Quants: Unlocking the Numbers

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The authors of Competing on Analytics say technology only takes a CIO so far. Aligning people around the numbers produced by business intelligence is essential for future success.

By Thomas H. Davemport and Jeanne G. Harris

Quants—or quantitative analytical specialists—are in high demand by everyone from Wall Street brokerages and banks to Web 2.0 enterprises the likes of Netflix and Google. Quants leverage a variety of business intelligence tools—such as financial and accounting software packages, enterprise resource planning systems, customer relationship management applications and custom algorithms and codes—to distill raw operational data into actionable intelligence that accelerates business performance and maximizes revenue and profit potential.

In their book Competing on Analytics: The New Science of Winning (Harvard Business School Press, 2007), Thomas H. Davenport and Jeanne G. Harris present the case for why today's enterprises need the technology and the skilled analysts who can make sense out of numbers produced by automated systems.

While quants are heavily dependent on algorithms, advanced software tools and sophisticated mathematics, Davenport and Harris point out that quantitative analysis is entirely dependent on quant specialists. Entry-level quants can earn upward of six figures. More seasoned quants in the financial and investment community are commanding compensation packages valued at $1 million or more. The following excerpt from their book shows how quants are changing the role of CIOs and the people they manage.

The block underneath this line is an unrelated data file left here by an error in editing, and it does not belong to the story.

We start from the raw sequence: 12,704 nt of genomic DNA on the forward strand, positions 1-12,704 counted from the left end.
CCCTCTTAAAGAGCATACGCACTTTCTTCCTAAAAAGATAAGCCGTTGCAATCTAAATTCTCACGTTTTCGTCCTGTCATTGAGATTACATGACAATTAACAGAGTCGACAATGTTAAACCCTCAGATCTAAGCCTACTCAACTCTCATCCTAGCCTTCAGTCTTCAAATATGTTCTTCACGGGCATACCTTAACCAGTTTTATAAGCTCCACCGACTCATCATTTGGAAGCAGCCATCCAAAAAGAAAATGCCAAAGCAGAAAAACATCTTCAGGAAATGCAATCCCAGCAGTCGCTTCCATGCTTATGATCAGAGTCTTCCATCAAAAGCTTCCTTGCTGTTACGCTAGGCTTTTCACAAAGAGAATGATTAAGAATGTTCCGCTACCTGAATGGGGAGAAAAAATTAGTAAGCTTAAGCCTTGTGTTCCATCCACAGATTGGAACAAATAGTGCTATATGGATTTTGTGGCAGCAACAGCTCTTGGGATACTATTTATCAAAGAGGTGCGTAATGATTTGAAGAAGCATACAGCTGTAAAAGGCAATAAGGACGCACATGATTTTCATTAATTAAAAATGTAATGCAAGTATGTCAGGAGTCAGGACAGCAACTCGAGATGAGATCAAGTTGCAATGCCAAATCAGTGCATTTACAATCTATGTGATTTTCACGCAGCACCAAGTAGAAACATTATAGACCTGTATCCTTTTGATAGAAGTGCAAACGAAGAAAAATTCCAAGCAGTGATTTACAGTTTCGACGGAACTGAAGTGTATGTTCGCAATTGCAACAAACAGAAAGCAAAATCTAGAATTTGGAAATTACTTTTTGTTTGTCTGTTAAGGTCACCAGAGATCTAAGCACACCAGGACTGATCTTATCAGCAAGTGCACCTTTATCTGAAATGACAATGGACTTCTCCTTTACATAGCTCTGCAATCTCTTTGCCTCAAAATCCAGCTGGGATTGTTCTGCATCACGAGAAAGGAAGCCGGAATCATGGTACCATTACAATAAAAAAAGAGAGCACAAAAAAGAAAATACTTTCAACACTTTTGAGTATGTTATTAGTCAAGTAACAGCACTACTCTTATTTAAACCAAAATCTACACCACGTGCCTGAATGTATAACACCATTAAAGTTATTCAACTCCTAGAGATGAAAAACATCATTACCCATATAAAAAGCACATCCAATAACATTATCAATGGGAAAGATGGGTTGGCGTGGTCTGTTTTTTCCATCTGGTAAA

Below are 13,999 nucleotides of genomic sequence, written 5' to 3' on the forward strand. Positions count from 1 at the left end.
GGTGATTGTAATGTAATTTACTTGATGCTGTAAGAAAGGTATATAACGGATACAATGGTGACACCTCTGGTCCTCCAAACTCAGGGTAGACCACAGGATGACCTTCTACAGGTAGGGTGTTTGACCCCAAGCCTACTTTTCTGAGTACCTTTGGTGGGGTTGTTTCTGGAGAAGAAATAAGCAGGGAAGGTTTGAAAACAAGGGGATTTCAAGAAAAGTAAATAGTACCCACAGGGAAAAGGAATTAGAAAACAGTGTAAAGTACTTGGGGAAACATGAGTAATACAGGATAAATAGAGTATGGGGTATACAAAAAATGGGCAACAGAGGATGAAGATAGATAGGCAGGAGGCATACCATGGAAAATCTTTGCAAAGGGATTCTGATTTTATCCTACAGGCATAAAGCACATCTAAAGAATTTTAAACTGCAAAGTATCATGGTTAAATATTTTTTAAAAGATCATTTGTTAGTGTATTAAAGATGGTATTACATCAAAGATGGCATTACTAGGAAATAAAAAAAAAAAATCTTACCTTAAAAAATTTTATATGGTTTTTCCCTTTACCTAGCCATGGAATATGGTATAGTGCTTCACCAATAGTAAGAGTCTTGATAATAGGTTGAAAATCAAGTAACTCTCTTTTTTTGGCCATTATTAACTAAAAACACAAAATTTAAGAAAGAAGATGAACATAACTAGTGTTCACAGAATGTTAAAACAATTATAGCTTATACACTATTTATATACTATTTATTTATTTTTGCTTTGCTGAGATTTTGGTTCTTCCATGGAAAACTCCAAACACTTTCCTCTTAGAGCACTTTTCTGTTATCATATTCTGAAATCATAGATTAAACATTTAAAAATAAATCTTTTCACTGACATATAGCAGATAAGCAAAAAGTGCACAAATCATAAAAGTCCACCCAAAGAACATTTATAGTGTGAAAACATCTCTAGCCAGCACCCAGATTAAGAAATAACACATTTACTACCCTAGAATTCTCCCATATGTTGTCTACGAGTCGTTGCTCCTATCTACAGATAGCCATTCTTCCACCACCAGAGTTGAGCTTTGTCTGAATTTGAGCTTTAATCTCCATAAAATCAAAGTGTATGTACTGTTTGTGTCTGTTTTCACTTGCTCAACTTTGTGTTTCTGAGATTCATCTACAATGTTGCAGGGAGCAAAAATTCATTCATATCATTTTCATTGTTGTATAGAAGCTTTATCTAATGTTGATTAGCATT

When most people visualize business analytics, they think of computers, software, and printouts or screens full of numbers. What they should be envisioning, however, are their fellow human beings. It is people who make analytics work and who are the scarce ingredient in analytical competition.

The CEO will have the primary responsibility for changing the culture and the analytical behaviors of employees. But CIOs can help in this regard too. They can work with their executive peers to decide what behaviors are necessary and how to elicit them.

At least two CIOs we came across are clearly focused on changing the analytical culture of their organizations. Irving Tyler, formerly CIO of Quaker Chemical Corp. (now at IMS Health), provided the results of data analysis and reporting through e-mail alerts for several years to Quaker employees. He believed that the more information was delivered to users, the more it began to shape their ability to solve problems and make decisions based on information rather than intuition. He also worked with other Quaker executives on how the organization made key decisions and solved business problems.

Page 2: CIO objectives

This article was originally published on 2008-01-09
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